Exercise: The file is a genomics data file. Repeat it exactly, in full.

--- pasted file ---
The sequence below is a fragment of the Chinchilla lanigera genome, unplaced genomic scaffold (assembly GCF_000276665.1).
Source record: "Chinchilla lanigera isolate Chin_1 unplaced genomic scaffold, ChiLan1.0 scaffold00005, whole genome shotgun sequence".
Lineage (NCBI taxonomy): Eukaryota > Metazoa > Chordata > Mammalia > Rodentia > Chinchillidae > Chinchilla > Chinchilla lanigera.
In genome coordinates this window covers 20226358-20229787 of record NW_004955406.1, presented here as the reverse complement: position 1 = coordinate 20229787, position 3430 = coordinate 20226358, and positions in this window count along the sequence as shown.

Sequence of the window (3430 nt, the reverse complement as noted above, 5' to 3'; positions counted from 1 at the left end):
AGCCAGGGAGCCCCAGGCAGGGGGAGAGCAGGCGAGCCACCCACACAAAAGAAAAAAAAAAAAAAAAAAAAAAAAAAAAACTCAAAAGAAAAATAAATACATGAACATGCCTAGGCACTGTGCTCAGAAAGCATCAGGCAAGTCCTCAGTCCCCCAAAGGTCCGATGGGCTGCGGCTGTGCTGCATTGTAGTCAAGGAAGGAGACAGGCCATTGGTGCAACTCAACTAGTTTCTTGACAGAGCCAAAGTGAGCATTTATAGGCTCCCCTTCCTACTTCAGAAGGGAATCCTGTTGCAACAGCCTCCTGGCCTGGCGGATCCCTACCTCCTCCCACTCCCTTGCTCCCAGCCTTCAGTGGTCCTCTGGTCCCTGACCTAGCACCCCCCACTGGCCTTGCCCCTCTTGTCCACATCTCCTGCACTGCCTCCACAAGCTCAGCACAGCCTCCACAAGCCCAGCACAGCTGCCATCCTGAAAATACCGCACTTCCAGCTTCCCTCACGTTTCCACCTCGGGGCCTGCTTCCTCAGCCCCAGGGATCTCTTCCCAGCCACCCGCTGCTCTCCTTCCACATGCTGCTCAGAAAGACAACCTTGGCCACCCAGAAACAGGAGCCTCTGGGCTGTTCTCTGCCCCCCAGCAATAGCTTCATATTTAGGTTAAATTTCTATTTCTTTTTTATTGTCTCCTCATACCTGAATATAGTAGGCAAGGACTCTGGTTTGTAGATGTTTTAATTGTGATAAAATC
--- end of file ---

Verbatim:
The sequence below is a fragment of the Chinchilla lanigera genome, unplaced genomic scaffold (assembly GCF_000276665.1).
Source record: "Chinchilla lanigera isolate Chin_1 unplaced genomic scaffold, ChiLan1.0 scaffold00005, whole genome shotgun sequence".
Lineage (NCBI taxonomy): Eukaryota > Metazoa > Chordata > Mammalia > Rodentia > Chinchillidae > Chinchilla > Chinchilla lanigera.
In genome coordinates this window covers 20226358-20229787 of record NW_004955406.1, presented here as the reverse complement: position 1 = coordinate 20229787, position 3430 = coordinate 20226358, and positions in this window count along the sequence as shown.

Sequence of the window (3430 nt, the reverse complement as noted above, 5' to 3'; positions counted from 1 at the left end):
AGCCAGGGAGCCCCAGGCAGGGGGAGAGCAGGCGAGCCACCCACACAAAAGAAAAAAAAAAAAAAAAAAAAAAAAAAAAACTCAAAAGAAAAATAAATACATGAACATGCCTAGGCACTGTGCTCAGAAAGCATCAGGCAAGTCCTCAGTCCCCCAAAGGTCCGATGGGCTGCGGCTGTGCTGCATTGTAGTCAAGGAAGGAGACAGGCCATTGGTGCAACTCAACTAGTTTCTTGACAGAGCCAAAGTGAGCATTTATAGGCTCCCCTTCCTACTTCAGAAGGGAATCCTGTTGCAACAGCCTCCTGGCCTGGCGGATCCCTACCTCCTCCCACTCCCTTGCTCCCAGCCTTCAGTGGTCCTCTGGTCCCTGACCTAGCACCCCCCACTGGCCTTGCCCCTCTTGTCCACATCTCCTGCACTGCCTCCACAAGCTCAGCACAGCCTCCACAAGCCCAGCACAGCTGCCATCCTGAAAATACCGCACTTCCAGCTTCCCTCACGTTTCCACCTCGGGGCCTGCTTCCTCAGCCCCAGGGATCTCTTCCCAGCCACCCGCTGCTCTCCTTCCACATGCTGCTCAGAAAGACAACCTTGGCCACCCAGAAACAGGAGCCTCTGGGCTGTTCTCTGCCCCCCAGCAATAGCTTCATATTTAGGTTAAATTTCTATTTCTTTTTTATTGTCTCCTCATACCTGAATATAGTAGGCAAGGACTCTGGTTTGTAGATGTTTTAATTGTGATAAAATC